Present: A. Algora, B. Blank, Y. Blumenfeld, J. Cederkall, M.J. Garcia-Borge, P. Greenlees, D. Jenkins, M. Henry (via Vidyo), Y. Kadi, K. Johnston, N. Marginean, K. Riisager, D. Santonocito, S. Siem, L. Schweikhard,
Excused: K. Bharuth-Ram, K. Blaum, N. Severijns (replaced by L. Pereira), M. Venhart (replaced by M. Veselsky)
Absent: U. Datta Pramanik, S. Harissopulos, R. Losito
Invited: T. Giles (P.T.), P. Reiter (P.T.), J.A. Rodriguez (P.T.), T. Stora (P.T.), W. Venturini (P.T.),
(P.T. = Part Time attendance)
The meeting starts at 09:00 h
1. Introductory remarks
The chairperson opens the meeting and welcomes L. Pereira and M. Veselky who are replacing N. Severijns (Belgium) and M. Venhart (Slovakia) respectively at this meeting.
2. Approval of the Minutes of the last meeting of November 10th, 2015
The minutes from the previous meeting are approved with one correction to the participants list.
3. Status of SC-Linac, handling the couplers behaviour
Walter Venturini Delsolaro
The status of the SC-Linac is presented. CM1 has been uninstalled and is waiting to be fixed in SM18 while CM2 has been fully assembled with the new couplers.
W. Venturini explains that anomalies in coupler behaviour were observed during commissioning in 2015 so mitigation measures were introduced for the physics run limiting field and runtime. A Coupler Task force worked to solve the problem from August to December 2015. Stress test results showed that the problem was caused by an RF short circuit preventing further cavity loading. The Task force concluded that the triggering phenomenon is pure RF heating and that any glow discharge present is due to consequent outgassing. Hence the key to solving the problem is the cooling of the coupler antenna. The committee is told that the necessary modifications of the couplers include new thermalization of the copper and cable as well as a change of antenna material. The promising results of the heat runs with the modified couplers carried out in December and January are presented.
The committee is shown the present planning and informed of the remaining actions to be completed in order to achieve the start of physics at 5.5 MeV/u (HIE-ISOLDE Phase 1) during the summer of 2016.
W. Venturini summarises the status of the industry produced cryomodule cavities for CM3 in which cracks appeared in the copper substrate causing production to be stopped in the summer of 2015. Tests have been carried out at CERN and a number of theories have been excluded but, as yet, it has not been concluded why the cracks occur. In parallel two cavities have been welded at CERN but a similar problem occurred. Hence, it has not yet been possible to provide the manufacturer with a procedure which would allow production to recommence. However a strategy is in place to have enough cavities in the near future to allow the completion of further cryomodules. The cracking problem should not affect the physics performance of the cryomodules but will mean that more power will be required.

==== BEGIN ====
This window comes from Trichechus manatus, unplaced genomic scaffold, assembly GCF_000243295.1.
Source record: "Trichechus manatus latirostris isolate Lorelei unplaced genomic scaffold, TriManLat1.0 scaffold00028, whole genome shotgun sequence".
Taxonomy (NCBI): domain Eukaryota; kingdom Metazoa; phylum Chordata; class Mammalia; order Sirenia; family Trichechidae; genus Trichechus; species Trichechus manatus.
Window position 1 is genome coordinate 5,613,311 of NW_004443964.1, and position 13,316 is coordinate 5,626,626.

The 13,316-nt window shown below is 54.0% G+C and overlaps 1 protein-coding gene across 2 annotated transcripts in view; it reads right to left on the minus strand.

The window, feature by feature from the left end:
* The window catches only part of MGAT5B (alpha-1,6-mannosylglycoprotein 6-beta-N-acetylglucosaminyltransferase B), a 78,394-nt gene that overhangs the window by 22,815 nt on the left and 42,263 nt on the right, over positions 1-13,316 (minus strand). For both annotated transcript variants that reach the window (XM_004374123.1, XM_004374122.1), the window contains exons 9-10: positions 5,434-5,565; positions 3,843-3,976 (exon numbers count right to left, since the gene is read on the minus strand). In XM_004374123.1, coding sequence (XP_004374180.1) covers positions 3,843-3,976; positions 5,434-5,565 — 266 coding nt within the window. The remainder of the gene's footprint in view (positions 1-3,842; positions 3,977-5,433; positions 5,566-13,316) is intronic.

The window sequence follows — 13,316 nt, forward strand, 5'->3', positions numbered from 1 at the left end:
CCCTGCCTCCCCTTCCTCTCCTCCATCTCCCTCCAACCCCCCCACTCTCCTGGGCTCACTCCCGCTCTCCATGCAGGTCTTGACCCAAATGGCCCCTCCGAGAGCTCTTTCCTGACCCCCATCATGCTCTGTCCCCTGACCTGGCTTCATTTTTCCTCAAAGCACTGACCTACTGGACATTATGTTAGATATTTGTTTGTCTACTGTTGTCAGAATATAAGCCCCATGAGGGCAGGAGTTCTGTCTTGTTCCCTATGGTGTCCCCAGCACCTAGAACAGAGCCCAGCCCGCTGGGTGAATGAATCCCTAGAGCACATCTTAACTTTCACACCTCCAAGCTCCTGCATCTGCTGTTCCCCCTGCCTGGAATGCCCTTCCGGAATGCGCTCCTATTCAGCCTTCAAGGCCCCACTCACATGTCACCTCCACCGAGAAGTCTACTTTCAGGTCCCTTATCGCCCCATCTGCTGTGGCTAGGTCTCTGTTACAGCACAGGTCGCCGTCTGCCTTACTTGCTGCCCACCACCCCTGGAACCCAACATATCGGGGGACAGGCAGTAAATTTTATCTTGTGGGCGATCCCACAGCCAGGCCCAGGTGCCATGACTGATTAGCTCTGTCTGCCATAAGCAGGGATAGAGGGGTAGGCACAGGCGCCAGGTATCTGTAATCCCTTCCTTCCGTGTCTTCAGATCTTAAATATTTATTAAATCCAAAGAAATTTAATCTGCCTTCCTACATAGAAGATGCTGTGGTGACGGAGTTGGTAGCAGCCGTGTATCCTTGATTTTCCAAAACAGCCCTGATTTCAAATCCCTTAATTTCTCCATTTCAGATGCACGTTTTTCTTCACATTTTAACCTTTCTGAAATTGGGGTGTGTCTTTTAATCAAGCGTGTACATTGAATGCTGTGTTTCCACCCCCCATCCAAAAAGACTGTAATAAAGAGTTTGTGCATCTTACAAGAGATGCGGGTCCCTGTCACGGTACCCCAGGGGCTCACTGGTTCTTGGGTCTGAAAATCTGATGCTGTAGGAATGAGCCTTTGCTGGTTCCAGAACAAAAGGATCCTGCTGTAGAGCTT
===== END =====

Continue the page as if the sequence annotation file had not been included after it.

4. Commissioning of REX: status of the 9-gap amplifier
Jose Alberto Rodriguez Rodriguez
The committee is informed of the goals for 2016 at the REX Linac where the beam, injected from the EBIS, is accelerated to 2.85 MeV/u before being sent to the superconducting linac:
New/rebuilt 9gap RF amplifier
Longer RF pulses
Higher repetition rate (x3 higher RF average power)
Higher A/Q (x1.5 higher RF peak power)
Higher A/Q (more heat dissipation in quads)
J. Rodriguez summarises the ongoing hardware commissioning which should lead to the REX linac being ready for commissioning with beam after week 19. Work is focusing on the installation and commissioning of the new 9gap amplifier and the much higher operational requirements of the RF systems than in 2015.
The main tasks to be completed during the commissioning with beam are presented and the committee informed that the tunnel needs to be closed while this work is undertaken so it is scheduled during HIE-ISOLDE commissioning after the installation work is completed. The Beam needs to be ready for beam commissioning of HIE ISOLDE at the end of week 28.
The committee stresses that J. Broere should be involved in all stages of the REX linac commissioning with the upgrade of the 9-gap RF amplifier being his design and the need for knowledge transfer as he will retire at some point in 2016.
J. Rodriguez informs the committee that, while ISOLDE users can still isolate their experiments, for machine protection the common vacuum can no longer be started up by users. The committee states that a strategy must be put in place for this type of situation to ensure that physics can run 24 hours a day. Users are reminded that all equipment for experiments should have the required level of vacuum (minimum 10-6mbar).
5. Planning for HIE-ISOLDE phase II
The main HIE-ISOLDE installation and start-up tasks in preparation for running with CM1 and CM2 in mid-August 2016 are presented.
Y. Kadi continues by discussing the HIE-ISOLDE Phase 2 schedule for 2016-2018 and highlights, as already done so by W. Venturini, the critical issue with the quality and availability of industry produced copper substrates for CM3. Results are shown of performance tests of series cavities. The cavities produced in industry all have RF performance below specifications and those cavities made at CERN but they do, however, achieve the required field. The committee is shown the worst case scenario for the heat load for four cryomodules if the cavities consumption is 600W at 4.5K. It is hoped to regain RF performance with the cavities of CM4.